From one of the three guys standing to her left on stage on Wednesday night in Miami, Nikki Haley had heard worse than snippets of gunfire. She faced insults directed at Native Americans when running for South Carolina governor in 2010. Despite the fact that she was born in South Carolina’s Bamberg County Hospital, the state party chairman declared three years later that she ought to “go back to wherever the hell she came from.” The Secretary of State is said to have called her to her face with sexist epithets beginning with B and C while she served as the U.S. Ambassador to the UN.
However, during the third discussion amongst the lesser-known candidates, Haley became quite agitated when her daughter’s use of social media was brought up by the presidential candidate. Rena Haley’s TikTok was brought up by tech bro Vivek Ramaswamy, to which Haley responded with a cool edge, “Leave my daughter out of your voice.” Her daughter was watching from the room when she said, “You’re just scum.”
Haley appeared to be resetting her aggression and maybe reminding herself that anger directed towards female candidates might be easily misinterpreted as hostility. Her gaze was fixed on the bright Miami stage lights overhead.She has done well thus far in the current Republican campaign with such level-headed ownership of her domain. As far as national surveys, early state polls, and her reputation among funders go, she is the only contender rising. Haley is fast emerging as a credible primary opponent and the Republicans’ greatest chance to discover an escape route to Donald Trump’s third nomination, even if he is still miles ahead of her.
“Using politicians from the 20th century to win the battles of the 21st century is not possible. Haley stated in her final remarks, “We have to go ahead. It summed up her campaign’s central claim, which is that Republican voters would prefer a high-stakes diplomat and former state leader to a former president who is facing four separate legal proceedings. That formulation is really logical, in my opinion. However, query Jon Huntsman, the former governor of Utah and the former ambassador to China and Singapore, on the two delegates he secured during his presidential campaign in 2012.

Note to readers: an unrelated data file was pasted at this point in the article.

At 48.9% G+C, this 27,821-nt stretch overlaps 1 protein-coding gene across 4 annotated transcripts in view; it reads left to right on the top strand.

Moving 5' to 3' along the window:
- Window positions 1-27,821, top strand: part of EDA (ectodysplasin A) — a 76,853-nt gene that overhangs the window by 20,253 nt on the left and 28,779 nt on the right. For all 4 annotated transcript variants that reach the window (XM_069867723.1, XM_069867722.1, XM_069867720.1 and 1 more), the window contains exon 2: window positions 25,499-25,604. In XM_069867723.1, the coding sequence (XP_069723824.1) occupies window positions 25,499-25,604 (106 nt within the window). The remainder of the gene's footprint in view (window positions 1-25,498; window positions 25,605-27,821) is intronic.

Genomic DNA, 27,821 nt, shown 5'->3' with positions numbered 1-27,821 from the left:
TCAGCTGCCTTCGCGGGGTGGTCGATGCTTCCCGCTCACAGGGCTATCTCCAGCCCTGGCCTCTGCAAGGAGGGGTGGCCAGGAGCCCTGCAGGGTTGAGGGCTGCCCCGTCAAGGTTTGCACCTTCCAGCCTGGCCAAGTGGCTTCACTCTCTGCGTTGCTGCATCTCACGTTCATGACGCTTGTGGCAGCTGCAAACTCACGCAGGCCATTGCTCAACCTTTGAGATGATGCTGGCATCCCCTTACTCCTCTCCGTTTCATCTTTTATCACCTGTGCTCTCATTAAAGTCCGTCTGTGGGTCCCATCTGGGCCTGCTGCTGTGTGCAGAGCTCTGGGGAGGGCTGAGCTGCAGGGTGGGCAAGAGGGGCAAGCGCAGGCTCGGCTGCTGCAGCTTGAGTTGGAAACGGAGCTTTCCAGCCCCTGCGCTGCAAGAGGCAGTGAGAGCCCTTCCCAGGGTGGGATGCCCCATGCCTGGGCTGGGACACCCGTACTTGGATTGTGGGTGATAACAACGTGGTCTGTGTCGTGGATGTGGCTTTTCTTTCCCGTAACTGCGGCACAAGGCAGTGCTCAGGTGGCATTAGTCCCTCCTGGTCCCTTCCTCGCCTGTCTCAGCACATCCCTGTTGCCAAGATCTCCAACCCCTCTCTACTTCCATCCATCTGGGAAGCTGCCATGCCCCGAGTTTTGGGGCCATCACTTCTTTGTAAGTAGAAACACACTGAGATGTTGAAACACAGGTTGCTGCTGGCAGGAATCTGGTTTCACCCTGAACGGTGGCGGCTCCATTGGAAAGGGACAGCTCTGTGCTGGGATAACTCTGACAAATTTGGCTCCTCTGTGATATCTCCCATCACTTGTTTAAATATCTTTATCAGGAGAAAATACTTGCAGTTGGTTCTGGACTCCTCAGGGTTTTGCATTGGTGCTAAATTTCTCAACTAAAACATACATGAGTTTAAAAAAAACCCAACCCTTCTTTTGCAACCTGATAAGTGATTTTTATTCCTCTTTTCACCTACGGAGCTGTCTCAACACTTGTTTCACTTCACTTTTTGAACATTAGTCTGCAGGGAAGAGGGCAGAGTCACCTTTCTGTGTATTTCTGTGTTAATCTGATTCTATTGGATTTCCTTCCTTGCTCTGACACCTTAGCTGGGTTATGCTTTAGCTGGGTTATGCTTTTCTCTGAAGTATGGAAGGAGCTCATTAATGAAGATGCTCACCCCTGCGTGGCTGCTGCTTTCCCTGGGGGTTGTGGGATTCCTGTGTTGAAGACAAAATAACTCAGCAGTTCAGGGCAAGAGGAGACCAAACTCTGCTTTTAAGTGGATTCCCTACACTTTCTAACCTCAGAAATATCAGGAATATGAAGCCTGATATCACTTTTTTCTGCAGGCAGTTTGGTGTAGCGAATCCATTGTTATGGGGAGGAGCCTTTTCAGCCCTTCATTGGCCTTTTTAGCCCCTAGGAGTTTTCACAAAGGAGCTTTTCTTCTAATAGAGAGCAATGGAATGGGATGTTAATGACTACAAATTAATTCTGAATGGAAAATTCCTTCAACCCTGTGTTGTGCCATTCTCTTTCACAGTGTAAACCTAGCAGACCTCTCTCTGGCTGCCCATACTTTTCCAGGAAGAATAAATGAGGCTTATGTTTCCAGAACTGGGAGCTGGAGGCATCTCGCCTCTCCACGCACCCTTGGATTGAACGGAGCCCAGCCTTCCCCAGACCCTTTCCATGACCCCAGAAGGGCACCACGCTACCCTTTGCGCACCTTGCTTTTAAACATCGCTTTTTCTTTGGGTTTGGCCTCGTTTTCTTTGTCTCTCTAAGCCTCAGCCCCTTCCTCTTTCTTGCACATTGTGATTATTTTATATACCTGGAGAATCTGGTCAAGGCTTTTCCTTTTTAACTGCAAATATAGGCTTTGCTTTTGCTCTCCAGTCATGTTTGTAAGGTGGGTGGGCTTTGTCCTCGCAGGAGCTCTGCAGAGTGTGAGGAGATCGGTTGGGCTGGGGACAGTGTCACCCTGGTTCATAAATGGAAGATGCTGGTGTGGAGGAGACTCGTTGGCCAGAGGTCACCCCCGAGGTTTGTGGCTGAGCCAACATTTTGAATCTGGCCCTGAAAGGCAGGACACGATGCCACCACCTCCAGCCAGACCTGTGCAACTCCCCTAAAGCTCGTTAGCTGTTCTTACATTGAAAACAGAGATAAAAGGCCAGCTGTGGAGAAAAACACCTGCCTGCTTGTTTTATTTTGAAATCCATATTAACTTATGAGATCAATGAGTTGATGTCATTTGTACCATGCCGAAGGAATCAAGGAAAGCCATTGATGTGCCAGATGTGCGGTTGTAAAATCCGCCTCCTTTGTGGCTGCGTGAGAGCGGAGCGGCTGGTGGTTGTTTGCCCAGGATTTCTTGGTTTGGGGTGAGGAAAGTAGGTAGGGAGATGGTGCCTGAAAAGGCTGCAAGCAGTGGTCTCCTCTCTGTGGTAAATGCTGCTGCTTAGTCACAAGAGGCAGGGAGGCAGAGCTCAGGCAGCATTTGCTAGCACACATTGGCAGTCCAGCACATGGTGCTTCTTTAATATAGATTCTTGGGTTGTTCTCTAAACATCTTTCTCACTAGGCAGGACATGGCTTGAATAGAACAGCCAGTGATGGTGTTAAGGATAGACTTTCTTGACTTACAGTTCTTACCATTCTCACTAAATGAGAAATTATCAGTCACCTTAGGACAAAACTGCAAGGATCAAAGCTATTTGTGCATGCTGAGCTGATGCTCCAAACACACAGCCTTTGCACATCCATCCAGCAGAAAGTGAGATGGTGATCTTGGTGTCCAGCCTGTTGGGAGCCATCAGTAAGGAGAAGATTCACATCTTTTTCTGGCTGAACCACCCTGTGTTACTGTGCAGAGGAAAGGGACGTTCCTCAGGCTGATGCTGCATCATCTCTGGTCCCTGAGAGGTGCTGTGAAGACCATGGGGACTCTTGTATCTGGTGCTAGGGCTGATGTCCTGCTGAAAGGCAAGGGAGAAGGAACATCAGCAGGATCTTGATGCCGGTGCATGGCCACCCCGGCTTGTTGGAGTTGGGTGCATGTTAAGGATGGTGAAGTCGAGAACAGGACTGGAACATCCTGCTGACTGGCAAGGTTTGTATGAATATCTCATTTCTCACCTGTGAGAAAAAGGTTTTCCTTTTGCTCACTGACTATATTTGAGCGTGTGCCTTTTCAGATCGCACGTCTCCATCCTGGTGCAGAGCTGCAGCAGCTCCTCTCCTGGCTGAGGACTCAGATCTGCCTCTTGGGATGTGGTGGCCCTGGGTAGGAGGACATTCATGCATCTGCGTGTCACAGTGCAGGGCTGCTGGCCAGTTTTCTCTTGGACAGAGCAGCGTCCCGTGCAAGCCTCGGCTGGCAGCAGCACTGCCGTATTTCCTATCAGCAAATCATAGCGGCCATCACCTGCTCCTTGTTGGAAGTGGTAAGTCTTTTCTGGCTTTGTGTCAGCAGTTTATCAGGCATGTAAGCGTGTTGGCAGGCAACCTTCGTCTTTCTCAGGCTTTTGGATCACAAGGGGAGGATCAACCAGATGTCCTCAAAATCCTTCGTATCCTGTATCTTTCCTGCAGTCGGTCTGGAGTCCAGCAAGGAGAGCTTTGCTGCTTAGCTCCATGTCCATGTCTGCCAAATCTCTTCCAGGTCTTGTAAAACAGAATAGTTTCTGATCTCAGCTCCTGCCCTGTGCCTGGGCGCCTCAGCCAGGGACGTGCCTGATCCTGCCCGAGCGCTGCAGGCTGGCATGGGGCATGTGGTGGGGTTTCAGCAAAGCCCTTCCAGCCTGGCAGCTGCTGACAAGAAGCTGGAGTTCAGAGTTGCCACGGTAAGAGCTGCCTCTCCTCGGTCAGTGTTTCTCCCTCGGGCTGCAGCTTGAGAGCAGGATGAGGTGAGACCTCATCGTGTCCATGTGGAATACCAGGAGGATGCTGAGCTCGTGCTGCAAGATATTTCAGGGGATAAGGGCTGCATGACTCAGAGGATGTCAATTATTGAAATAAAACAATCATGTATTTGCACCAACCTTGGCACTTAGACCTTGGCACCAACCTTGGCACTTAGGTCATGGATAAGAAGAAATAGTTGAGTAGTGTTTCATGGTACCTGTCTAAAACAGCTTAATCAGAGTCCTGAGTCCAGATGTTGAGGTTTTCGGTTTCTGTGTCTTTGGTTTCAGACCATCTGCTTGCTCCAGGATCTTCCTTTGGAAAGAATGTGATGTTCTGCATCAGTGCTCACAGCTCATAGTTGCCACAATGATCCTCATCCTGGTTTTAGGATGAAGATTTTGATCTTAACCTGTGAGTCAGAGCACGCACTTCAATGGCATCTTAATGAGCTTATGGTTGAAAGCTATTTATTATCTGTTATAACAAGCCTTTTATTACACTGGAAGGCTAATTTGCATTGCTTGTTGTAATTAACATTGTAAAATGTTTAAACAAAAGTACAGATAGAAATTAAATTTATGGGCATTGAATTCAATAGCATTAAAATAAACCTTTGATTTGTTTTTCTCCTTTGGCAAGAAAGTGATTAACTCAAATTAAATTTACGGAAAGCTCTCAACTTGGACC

Haley knew the rules on stage. Her hawkish instincts on national security gave her an advantage during a debate that covered threats from China and the southern border, as well as the situations in Ukraine and Israel. She makes the astute argument that Congress enacting a federal abortion ban is about as likely as discovering the Loch Ness Monster because she is a pragmatic realist when it comes to social matters. Her home state edge in South Carolina, which she has never lost once in her 20-year career, is another advantage she has. She is being guided by some very smart advisers in the lead-off states of Iowa and New Hampshire.
But it must be acknowledged that Haley, her policy-based opposite, who once again bailed out of the debate entirely, is still far from posing a challenge to Trump. The former president was presenting his own show, which was rife with victimization and complaints, some 20 minutes away from the Miami theater. He was promising the GOP base an unrealistic agenda once more. An anti-Joe Biden rallying cry, “Let’s Go, Brandon,” was led by a UFC fighter to the audience before Trump entered the stage in Hialeah, Florida. The slogan wasn’t very clever. Not statecraft, but showmanship.